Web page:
OR WAIT null SECS
Two opioid use disorder drugs have been recommended for approval by FDA committees.
Two opioid use disorder (OUD) drugs have been recommended for approval by FDA committees.
In October, the Psychopharmacologic Drugs Advisory Committee and the Drug Safety and the Risk Management Advisory Committee voted 18 to 1 to recommend approval of Indivior's RBP-6000, an investigational once-monthly injectable buprenorphine formulation in the ATRIGEL delivery system for the treatment of adults with moderate-to-severe OUD, as part of a complete treatment plan to include counseling and psychosocial support.
Related: FDA requires warning on opioids
Then, in early November, the 2 committees voted 17-3 to recommend approval of CAM2038 (Braeburn Pharmaceuticals), an investigational buprenorphine weekly and monthly depot injection for the treatment of OUD.
"The panel's recommendation in favor of CAM2038 brings us another step closer to providing an individualized treatment option to support OUD patients from day one of their recovery, through initiation, to longer-term maintenance therapy," said Mike Derkacz, [resident and CEO of Braeburn. "The magnitude of the opioid crisis noted in the President's Commission report today reinforces the need for new, medication assisted therapies such as CAM2038, which is administered by healthcare professionals ensuring medication adherence, while potentially minimizing risks of diversion, abuse, misuse, and accidental pediatric exposure."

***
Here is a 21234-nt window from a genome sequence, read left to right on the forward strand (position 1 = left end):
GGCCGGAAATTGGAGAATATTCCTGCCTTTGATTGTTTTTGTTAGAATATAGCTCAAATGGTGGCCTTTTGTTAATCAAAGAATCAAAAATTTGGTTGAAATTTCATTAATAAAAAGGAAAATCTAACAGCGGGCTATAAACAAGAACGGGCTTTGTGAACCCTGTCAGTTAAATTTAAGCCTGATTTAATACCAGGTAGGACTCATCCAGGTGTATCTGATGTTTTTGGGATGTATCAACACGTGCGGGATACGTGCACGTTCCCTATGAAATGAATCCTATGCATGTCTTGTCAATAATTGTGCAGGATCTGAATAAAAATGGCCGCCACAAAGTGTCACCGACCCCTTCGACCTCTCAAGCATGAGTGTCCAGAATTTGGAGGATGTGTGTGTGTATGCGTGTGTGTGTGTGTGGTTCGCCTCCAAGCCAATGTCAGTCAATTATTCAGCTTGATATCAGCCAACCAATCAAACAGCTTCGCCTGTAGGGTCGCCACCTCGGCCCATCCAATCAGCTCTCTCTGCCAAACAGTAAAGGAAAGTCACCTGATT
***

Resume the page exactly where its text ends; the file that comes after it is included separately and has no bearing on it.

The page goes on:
In 2016, around 11.6 million adults misused opioids in the United States, but only 1.1 million received medication assisted therapy (MAT), according to the Substance Abuse and Mental Health Services Administration (SAMHSA).
The Advisory Committee's recommendation was based on a review of results from a clinical trial program that included 7 Phase 1-3 clinical trials in patients with OUD, including a pivotal phase 3 efficacy and a long-term safety study.
CAM2038 was accepted under Priority Review designation by FDA in September, 2017, and was previously granted fast-track designation.
Read more: How FDA aims to support generic opioids